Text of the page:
When Coping Skills Break Down

Published: August 10, 2023

The clinical and organizational worlds merge when teams are under pressure. The lens through which we measure adaptability is both strategic and psychological. Sometimes we use the perspective of workplace wellness by focusing on culture. Other times we zero in on human coping skills and view the world through a behavioral health perspective.

Whether in business or sitting in a therapy office, we all must figure out how to manage adversity. There is no difference between the skill sets needed to navigate life’s challenges, whether a management or a mental health issue. No one truly leaves their personal secrets at the door when they come to work, and nobody completely leaves the stresses of work at the office when they come home.

We navigate the twists and turns of life in many venues with a constant influx of internal and external stimuli. We have varying abilities to dial up or tone down our attention to prioritize our focus where it’s most needed. Other than while we’re sleeping, when our brains slow down to about four cycles-per-second to enable restoration, cognition and perception processes at about quadruple that speed.

There’s an invisible battle raging in each of us to decipher the complex world we live in. On one side is all the input bombarding our senses with the hope that our brains can decipher the data. On the other side lies all of our years of accrued experience predicting the way the world is supposed to behave. All too often, they don’t match up.

When was the last time a day turned out the way you thought it was going to turn out? Never, right? Every day has a surprise or two in store. We move through each day by relying on past experience to guide us, as though the future had any chance of replicating the past.

From a neuroscience perspective, there’s a 4-to-1 ratio of brain activity going outward (what we expect to occur) versus inward (sensory input from the environment). Our coping response is activated to varying degrees based on the difference between what we expect and what occurs. When the environmental input matches our expectations, we continue moving forward with ease. When we get surprised by unexpected stimuli, good luck!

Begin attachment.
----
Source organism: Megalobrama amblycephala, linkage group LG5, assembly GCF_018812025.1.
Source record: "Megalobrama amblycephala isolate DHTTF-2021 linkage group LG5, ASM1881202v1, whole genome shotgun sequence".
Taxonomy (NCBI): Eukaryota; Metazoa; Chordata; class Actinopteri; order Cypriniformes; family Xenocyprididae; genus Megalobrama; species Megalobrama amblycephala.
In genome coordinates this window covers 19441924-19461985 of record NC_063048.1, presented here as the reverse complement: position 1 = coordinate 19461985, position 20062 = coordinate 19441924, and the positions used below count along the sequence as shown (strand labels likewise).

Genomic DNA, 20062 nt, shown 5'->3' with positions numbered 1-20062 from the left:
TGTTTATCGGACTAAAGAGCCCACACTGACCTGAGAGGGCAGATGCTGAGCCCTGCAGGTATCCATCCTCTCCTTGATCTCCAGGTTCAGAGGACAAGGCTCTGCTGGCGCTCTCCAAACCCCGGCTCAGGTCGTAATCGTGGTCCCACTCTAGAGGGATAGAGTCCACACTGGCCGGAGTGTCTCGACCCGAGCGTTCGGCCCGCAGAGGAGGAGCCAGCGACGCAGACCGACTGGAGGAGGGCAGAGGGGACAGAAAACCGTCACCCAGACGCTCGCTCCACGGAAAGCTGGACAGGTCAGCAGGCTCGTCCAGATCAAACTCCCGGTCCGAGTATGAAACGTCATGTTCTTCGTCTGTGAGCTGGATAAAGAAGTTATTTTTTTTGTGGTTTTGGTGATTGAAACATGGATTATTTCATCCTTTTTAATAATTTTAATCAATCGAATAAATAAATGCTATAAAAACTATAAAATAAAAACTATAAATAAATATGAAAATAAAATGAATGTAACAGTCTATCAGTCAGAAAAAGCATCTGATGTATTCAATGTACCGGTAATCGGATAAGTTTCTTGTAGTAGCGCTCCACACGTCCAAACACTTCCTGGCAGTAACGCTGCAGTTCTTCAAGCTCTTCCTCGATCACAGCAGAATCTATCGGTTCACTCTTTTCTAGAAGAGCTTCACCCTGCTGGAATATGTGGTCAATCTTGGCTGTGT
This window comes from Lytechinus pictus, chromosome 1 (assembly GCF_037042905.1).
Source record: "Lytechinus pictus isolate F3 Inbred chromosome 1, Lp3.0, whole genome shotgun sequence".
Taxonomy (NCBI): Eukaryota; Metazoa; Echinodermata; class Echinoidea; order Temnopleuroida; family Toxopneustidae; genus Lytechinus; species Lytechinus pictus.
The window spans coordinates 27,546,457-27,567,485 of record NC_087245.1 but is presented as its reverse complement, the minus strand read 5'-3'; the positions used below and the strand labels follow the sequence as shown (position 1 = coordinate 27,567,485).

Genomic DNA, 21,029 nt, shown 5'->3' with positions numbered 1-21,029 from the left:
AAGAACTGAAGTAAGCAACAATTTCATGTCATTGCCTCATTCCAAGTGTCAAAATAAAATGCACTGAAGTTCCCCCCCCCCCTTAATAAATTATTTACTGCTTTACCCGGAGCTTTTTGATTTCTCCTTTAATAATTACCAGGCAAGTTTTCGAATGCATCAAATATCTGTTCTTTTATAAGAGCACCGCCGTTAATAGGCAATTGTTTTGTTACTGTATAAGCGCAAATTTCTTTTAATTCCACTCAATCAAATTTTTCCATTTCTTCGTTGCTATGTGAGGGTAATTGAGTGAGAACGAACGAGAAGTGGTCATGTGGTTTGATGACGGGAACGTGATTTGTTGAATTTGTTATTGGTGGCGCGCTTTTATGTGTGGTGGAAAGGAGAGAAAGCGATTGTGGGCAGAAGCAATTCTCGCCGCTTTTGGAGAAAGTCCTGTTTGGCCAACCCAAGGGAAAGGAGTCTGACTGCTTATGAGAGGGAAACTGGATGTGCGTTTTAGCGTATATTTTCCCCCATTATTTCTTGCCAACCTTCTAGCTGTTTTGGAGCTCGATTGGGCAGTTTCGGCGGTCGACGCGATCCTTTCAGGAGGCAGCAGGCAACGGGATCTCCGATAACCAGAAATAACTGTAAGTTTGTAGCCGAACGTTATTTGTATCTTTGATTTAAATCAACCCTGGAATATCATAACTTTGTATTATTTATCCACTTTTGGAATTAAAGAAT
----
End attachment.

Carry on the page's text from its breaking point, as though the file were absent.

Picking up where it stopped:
Environmental input encourages us to make edits on our accrued experience. Our accrued experience is the baseline for what we expect to unfold each day. But there are always errors. The universe keeps throwing unexpected events that don’t match up with our norms, and our internal editor doesn’t always keep up. The consequence is stress.

This is where the avalanche begins. Stress activates hormones that cut off the brain’s ability to access past experience and memory. Like a tip-of-the-tongue experience, the harder you try to remember, the further away the memory travels. Fight-flight-freeze occurs. These are not moments when thoughtful, considered decision-making happens.

The hack is to expect the unexpected. When you enter each day without expectations, there are fewer surprises. Surprises can be fun when they are not experienced as disappointments. When they are embraced as gifts of life’s randomness, our problem-solving capacity is activated.

The twists and turns of life are the building blocks of coping skills. Easy situations do not lead to growth. Life is supposed to be hard. Adversity is a blessing.

Remind yourself to work the problem. Allow discomfort to spark new solutions. Endure the embarrassment of not knowing what to do. If you’ve never been through something, you’re not supposed to know what to do. Imposter syndrome usually happens because you are, literally, an imposter. It’s a call for learning.

So, learn.

Photo of Steve Ritter, the co-founder of The Center for Team Excellence

Steve Ritter

Steve Ritter is an internationally recognized expert on team dynamics whose clients include Fortune 500 companies, professional sports teams, and many educational organizations. He is on the faculty of the Center for Professional Excellence at Elmhurst University where he earned the President's Award for Excellence in Teaching. Steve is the former Senior Vice President, Director of Human Resources at Leaders Bank, named the #1 Best Place to Work in Illinois in 2006 and winner of the American Psychological Association's Psychologically Healthy Workplace Award in 2010. Steve provides ongoing workplace culture consultation to many thriving companies including Kraft Foods, Advocate Health Care, Kellogg's, the Chicago White Sox, AthletiCo, and Northwestern Mutual Financial Network.